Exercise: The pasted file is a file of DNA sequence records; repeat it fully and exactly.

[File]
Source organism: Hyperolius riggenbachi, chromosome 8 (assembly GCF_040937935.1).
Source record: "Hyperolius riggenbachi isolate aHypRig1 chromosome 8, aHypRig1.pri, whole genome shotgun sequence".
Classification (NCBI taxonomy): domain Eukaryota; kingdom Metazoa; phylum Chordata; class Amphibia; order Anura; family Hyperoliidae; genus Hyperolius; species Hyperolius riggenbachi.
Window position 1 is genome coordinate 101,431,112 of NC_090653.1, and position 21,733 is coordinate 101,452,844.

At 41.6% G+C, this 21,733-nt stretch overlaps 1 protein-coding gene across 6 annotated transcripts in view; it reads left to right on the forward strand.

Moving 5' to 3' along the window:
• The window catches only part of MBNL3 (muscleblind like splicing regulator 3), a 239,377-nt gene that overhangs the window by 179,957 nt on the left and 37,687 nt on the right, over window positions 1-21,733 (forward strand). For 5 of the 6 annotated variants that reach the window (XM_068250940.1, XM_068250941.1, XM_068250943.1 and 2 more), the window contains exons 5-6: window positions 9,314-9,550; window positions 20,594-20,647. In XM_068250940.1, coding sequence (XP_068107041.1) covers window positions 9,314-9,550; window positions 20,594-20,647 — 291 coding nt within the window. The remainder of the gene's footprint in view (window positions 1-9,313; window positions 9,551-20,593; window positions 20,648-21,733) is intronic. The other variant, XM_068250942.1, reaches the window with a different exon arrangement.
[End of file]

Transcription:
Source organism: Hyperolius riggenbachi, chromosome 8 (assembly GCF_040937935.1).
Source record: "Hyperolius riggenbachi isolate aHypRig1 chromosome 8, aHypRig1.pri, whole genome shotgun sequence".
Classification (NCBI taxonomy): domain Eukaryota; kingdom Metazoa; phylum Chordata; class Amphibia; order Anura; family Hyperoliidae; genus Hyperolius; species Hyperolius riggenbachi.
Window position 1 is genome coordinate 101,431,112 of NC_090653.1, and position 21,733 is coordinate 101,452,844.

At 41.6% G+C, this 21,733-nt stretch overlaps 1 protein-coding gene across 6 annotated transcripts in view; it reads left to right on the forward strand.

Moving 5' to 3' along the window:
• The window catches only part of MBNL3 (muscleblind like splicing regulator 3), a 239,377-nt gene that overhangs the window by 179,957 nt on the left and 37,687 nt on the right, over window positions 1-21,733 (forward strand). For 5 of the 6 annotated variants that reach the window (XM_068250940.1, XM_068250941.1, XM_068250943.1 and 2 more), the window contains exons 5-6: window positions 9,314-9,550; window positions 20,594-20,647. In XM_068250940.1, coding sequence (XP_068107041.1) covers window positions 9,314-9,550; window positions 20,594-20,647 — 291 coding nt within the window. The remainder of the gene's footprint in view (window positions 1-9,313; window positions 9,551-20,593; window positions 20,648-21,733) is intronic. The other variant, XM_068250942.1, reaches the window with a different exon arrangement.